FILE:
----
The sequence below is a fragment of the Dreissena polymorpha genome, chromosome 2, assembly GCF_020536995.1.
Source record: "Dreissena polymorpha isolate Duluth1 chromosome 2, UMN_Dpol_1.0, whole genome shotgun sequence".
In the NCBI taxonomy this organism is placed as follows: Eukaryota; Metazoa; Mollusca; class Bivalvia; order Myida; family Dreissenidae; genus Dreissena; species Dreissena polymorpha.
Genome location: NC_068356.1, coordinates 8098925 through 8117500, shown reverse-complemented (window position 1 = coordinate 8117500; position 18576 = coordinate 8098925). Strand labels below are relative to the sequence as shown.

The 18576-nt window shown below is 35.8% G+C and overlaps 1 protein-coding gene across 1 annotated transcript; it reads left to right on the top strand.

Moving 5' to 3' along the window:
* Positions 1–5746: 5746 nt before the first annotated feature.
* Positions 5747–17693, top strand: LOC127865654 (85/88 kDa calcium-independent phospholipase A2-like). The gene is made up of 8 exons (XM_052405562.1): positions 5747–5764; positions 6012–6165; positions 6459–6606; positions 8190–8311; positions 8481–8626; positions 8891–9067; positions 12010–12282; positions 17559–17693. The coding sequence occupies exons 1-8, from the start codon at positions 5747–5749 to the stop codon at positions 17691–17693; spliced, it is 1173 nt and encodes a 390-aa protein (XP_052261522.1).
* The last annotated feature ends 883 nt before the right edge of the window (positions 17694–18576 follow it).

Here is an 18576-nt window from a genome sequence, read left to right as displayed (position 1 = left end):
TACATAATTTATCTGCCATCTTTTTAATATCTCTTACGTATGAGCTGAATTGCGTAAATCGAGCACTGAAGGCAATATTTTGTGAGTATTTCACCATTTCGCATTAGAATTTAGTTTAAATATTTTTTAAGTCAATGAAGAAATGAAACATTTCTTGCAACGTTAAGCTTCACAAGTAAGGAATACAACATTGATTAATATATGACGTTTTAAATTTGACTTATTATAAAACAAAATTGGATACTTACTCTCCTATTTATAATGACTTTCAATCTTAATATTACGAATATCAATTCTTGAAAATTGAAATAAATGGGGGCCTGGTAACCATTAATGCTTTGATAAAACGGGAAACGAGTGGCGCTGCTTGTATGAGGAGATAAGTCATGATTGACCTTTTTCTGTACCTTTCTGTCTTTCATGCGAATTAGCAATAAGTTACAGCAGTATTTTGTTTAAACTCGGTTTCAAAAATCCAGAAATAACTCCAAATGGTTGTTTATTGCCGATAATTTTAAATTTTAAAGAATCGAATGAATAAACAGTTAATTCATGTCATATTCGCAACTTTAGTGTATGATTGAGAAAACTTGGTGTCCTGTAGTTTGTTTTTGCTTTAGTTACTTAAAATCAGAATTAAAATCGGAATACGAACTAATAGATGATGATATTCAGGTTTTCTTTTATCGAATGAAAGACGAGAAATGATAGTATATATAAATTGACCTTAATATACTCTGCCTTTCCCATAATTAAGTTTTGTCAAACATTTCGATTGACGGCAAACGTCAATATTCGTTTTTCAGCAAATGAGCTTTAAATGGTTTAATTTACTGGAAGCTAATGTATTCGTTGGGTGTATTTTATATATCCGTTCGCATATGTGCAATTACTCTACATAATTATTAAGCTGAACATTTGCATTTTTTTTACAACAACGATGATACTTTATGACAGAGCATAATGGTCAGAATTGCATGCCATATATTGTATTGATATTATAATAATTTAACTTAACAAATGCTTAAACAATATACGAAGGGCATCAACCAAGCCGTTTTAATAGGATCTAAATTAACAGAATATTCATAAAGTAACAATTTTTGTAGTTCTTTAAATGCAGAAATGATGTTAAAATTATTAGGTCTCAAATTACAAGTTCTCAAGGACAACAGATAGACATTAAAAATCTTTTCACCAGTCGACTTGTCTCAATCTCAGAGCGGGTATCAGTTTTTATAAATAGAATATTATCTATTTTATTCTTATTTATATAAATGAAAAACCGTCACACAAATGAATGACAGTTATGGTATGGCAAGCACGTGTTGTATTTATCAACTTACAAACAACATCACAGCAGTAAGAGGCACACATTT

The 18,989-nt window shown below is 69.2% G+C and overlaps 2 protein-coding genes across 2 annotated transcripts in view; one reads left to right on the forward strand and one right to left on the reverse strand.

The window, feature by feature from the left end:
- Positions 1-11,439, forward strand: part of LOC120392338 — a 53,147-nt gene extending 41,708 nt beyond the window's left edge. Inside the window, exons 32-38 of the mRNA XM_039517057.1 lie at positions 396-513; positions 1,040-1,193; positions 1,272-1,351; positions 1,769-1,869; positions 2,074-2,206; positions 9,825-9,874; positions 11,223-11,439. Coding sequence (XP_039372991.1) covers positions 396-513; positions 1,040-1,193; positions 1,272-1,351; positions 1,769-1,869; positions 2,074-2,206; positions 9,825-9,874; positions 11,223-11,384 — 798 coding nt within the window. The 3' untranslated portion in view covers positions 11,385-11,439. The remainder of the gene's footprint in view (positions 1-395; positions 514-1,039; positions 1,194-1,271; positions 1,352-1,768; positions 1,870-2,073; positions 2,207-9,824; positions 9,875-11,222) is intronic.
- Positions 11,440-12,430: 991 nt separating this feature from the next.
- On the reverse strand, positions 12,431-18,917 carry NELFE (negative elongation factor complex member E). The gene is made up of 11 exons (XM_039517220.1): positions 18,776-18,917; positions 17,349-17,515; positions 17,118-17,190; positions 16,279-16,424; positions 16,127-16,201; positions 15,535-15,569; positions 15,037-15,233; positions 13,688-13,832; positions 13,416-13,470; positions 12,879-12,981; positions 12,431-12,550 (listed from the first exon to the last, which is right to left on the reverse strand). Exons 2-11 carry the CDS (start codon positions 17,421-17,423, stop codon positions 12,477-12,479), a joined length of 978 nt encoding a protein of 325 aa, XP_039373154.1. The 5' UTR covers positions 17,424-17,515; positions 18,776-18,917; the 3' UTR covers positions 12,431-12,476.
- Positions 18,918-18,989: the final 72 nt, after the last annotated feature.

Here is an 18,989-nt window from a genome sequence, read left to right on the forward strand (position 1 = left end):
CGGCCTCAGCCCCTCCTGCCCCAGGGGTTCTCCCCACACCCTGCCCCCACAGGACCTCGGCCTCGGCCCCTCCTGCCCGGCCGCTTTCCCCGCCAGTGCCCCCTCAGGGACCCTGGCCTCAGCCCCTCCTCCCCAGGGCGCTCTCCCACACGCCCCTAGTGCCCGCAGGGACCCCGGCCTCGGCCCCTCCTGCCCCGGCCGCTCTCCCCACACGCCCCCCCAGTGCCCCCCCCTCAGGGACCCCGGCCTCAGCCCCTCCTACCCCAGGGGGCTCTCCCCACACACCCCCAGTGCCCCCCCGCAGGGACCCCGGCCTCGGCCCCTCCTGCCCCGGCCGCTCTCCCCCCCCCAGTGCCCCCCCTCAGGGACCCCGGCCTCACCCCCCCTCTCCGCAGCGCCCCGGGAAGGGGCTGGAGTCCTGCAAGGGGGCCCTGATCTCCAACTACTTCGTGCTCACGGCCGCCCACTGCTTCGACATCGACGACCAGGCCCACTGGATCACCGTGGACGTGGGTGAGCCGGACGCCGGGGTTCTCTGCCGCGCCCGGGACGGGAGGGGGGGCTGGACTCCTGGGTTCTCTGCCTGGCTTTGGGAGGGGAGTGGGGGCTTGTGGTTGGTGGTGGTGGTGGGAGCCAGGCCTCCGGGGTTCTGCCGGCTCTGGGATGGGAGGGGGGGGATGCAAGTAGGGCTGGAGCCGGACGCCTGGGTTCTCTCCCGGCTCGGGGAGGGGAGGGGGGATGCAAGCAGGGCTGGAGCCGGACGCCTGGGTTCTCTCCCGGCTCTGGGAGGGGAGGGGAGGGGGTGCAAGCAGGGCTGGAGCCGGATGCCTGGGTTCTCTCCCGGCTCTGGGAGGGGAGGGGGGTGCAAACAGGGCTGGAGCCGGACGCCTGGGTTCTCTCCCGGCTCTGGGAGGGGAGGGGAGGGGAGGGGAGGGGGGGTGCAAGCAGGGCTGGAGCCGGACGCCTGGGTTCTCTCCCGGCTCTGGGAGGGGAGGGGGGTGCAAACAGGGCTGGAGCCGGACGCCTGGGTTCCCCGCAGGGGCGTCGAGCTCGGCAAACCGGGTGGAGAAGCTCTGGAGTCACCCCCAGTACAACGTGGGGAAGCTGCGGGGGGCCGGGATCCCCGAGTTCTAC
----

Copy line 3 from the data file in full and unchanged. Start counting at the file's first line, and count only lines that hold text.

In the NCBI taxonomy this organism is placed as follows: Eukaryota; Metazoa; Mollusca; class Bivalvia; order Myida; family Dreissenidae; genus Dreissena; species Dreissena polymorpha.